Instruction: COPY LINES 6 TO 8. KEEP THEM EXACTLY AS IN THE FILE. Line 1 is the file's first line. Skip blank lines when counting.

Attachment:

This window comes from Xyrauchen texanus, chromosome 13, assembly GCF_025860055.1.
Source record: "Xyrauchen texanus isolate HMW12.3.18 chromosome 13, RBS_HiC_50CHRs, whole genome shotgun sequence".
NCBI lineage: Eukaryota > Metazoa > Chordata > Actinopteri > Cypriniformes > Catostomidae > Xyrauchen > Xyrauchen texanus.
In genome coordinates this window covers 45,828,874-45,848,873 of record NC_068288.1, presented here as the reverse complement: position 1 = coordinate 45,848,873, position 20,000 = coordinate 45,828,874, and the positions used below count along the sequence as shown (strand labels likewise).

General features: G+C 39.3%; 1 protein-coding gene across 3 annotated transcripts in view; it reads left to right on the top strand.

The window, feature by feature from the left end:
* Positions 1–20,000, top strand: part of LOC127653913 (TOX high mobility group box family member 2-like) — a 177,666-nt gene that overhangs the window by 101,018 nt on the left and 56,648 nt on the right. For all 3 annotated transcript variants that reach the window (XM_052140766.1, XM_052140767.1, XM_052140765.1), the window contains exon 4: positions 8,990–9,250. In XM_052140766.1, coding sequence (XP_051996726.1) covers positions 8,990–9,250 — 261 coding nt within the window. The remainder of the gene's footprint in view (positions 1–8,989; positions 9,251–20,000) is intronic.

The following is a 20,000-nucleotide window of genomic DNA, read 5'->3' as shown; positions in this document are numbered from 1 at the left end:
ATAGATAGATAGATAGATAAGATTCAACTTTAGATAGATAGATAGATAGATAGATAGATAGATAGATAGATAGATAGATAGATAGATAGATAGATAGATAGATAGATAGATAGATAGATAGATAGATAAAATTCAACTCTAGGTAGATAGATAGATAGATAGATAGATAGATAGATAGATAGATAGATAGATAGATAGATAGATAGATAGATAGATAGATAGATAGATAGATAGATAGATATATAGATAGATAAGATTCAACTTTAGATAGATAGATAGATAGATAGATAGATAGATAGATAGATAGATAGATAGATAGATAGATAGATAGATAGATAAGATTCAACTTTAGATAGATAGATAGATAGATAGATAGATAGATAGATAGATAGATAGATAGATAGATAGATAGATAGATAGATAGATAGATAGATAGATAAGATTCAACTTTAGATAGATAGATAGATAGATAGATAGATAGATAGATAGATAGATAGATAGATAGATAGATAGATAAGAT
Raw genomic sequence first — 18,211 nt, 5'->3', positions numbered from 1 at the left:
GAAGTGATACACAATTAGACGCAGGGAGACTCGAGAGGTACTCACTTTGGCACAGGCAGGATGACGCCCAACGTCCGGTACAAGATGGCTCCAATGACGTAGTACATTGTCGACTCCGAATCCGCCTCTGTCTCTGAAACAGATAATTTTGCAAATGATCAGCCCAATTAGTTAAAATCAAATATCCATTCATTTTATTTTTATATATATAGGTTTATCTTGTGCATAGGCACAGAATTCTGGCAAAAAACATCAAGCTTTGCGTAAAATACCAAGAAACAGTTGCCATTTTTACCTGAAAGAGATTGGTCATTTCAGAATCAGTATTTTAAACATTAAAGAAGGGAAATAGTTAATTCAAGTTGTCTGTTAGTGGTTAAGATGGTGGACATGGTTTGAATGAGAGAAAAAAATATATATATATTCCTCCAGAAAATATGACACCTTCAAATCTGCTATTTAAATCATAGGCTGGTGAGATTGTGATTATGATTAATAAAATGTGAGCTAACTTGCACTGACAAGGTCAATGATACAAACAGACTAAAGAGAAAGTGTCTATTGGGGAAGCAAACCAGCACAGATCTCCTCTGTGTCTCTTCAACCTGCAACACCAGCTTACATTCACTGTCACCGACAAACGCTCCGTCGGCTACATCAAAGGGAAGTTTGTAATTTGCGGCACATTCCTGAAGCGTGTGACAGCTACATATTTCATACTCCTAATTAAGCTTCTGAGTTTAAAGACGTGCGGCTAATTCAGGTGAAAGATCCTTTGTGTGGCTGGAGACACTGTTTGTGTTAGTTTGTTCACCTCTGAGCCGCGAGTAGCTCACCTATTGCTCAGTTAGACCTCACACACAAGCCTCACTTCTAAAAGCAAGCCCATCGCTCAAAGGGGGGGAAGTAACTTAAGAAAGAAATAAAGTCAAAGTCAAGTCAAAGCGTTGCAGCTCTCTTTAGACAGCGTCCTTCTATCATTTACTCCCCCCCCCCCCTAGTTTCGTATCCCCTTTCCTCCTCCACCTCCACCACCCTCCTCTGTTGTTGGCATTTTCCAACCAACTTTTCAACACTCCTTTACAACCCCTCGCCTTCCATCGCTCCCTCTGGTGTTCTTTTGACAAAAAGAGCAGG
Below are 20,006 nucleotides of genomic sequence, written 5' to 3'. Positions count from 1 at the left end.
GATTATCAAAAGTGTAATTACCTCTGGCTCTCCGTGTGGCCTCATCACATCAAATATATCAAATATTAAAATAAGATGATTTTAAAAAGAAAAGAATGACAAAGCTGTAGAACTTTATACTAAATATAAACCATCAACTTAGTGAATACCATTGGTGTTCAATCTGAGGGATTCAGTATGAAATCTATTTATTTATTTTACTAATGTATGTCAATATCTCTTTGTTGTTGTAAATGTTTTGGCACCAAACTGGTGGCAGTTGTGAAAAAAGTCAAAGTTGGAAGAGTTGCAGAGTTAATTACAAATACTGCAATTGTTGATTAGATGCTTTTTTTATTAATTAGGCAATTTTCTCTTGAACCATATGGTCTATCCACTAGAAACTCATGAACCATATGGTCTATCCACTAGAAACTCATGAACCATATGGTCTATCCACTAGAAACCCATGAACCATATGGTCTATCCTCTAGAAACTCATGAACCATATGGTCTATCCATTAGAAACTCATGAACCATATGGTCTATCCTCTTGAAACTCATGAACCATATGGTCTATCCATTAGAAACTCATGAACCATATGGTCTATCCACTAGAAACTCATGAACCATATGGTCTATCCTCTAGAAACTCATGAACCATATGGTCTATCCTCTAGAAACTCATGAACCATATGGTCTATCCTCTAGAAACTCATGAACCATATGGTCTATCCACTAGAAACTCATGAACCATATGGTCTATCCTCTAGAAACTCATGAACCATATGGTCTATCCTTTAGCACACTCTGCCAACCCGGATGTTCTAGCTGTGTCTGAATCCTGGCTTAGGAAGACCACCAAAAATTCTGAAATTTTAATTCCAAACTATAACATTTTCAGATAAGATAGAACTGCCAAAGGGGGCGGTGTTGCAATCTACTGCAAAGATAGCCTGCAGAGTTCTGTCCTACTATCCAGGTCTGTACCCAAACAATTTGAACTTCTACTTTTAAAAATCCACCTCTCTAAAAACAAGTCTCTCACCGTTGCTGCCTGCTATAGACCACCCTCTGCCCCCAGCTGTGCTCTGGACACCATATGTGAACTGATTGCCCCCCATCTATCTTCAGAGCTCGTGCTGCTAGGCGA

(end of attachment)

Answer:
The window, feature by feature from the left end:
* Positions 1–20,000, top strand: part of LOC127653913 (TOX high mobility group box family member 2-like) — a 177,666-nt gene that overhangs the window by 101,018 nt on the left and 56,648 nt on the right. For all 3 annotated transcript variants that reach the window (XM_052140766.1, XM_052140767.1, XM_052140765.1), the window contains exon 4: positions 8,990–9,250. In XM_052140766.1, coding sequence (XP_051996726.1) covers positions 8,990–9,250 — 261 coding nt within the window. The remainder of the gene's footprint in view (positions 1–8,989; positions 9,251–20,000) is intronic.

The following is a 20,000-nucleotide window of genomic DNA, read 5'->3' as shown; positions in this document are numbered from 1 at the left end: